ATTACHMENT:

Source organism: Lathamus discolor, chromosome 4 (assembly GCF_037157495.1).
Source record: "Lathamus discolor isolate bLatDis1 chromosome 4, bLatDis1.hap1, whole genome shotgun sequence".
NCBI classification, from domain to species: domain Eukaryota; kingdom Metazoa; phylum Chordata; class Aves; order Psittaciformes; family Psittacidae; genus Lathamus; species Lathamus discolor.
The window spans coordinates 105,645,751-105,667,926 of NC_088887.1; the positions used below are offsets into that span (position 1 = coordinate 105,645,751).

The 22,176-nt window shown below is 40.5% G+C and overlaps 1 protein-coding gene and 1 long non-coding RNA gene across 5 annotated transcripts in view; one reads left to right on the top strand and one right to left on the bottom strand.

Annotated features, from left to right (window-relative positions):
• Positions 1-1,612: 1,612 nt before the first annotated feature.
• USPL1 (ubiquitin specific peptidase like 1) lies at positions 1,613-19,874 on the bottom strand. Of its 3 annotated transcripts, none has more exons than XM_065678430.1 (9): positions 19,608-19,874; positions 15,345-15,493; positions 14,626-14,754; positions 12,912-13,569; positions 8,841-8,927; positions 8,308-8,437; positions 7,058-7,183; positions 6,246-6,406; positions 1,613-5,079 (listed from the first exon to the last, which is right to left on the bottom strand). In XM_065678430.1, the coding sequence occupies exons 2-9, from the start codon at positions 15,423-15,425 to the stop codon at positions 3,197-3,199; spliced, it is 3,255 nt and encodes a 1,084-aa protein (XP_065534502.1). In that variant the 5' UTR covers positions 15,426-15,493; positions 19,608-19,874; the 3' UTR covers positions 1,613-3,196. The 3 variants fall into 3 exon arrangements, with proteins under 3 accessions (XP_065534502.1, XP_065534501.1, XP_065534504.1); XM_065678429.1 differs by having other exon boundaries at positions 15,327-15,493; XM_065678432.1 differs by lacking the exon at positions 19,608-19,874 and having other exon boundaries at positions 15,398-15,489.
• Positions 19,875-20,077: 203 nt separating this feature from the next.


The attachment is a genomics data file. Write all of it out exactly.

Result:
Source organism: Lathamus discolor, chromosome 4 (assembly GCF_037157495.1).
Source record: "Lathamus discolor isolate bLatDis1 chromosome 4, bLatDis1.hap1, whole genome shotgun sequence".
NCBI classification, from domain to species: domain Eukaryota; kingdom Metazoa; phylum Chordata; class Aves; order Psittaciformes; family Psittacidae; genus Lathamus; species Lathamus discolor.
The window spans coordinates 105,645,751-105,667,926 of NC_088887.1; the positions used below are offsets into that span (position 1 = coordinate 105,645,751).

The 22,176-nt window shown below is 40.5% G+C and overlaps 1 protein-coding gene and 1 long non-coding RNA gene across 5 annotated transcripts in view; one reads left to right on the top strand and one right to left on the bottom strand.

Annotated features, from left to right (window-relative positions):
• Positions 1-1,612: 1,612 nt before the first annotated feature.
• USPL1 (ubiquitin specific peptidase like 1) lies at positions 1,613-19,874 on the bottom strand. Of its 3 annotated transcripts, none has more exons than XM_065678430.1 (9): positions 19,608-19,874; positions 15,345-15,493; positions 14,626-14,754; positions 12,912-13,569; positions 8,841-8,927; positions 8,308-8,437; positions 7,058-7,183; positions 6,246-6,406; positions 1,613-5,079 (listed from the first exon to the last, which is right to left on the bottom strand). In XM_065678430.1, the coding sequence occupies exons 2-9, from the start codon at positions 15,423-15,425 to the stop codon at positions 3,197-3,199; spliced, it is 3,255 nt and encodes a 1,084-aa protein (XP_065534502.1). In that variant the 5' UTR covers positions 15,426-15,493; positions 19,608-19,874; the 3' UTR covers positions 1,613-3,196. The 3 variants fall into 3 exon arrangements, with proteins under 3 accessions (XP_065534502.1, XP_065534501.1, XP_065534504.1); XM_065678429.1 differs by having other exon boundaries at positions 15,327-15,493; XM_065678432.1 differs by lacking the exon at positions 19,608-19,874 and having other exon boundaries at positions 15,398-15,489.
• Positions 19,875-20,077: 203 nt separating this feature from the next.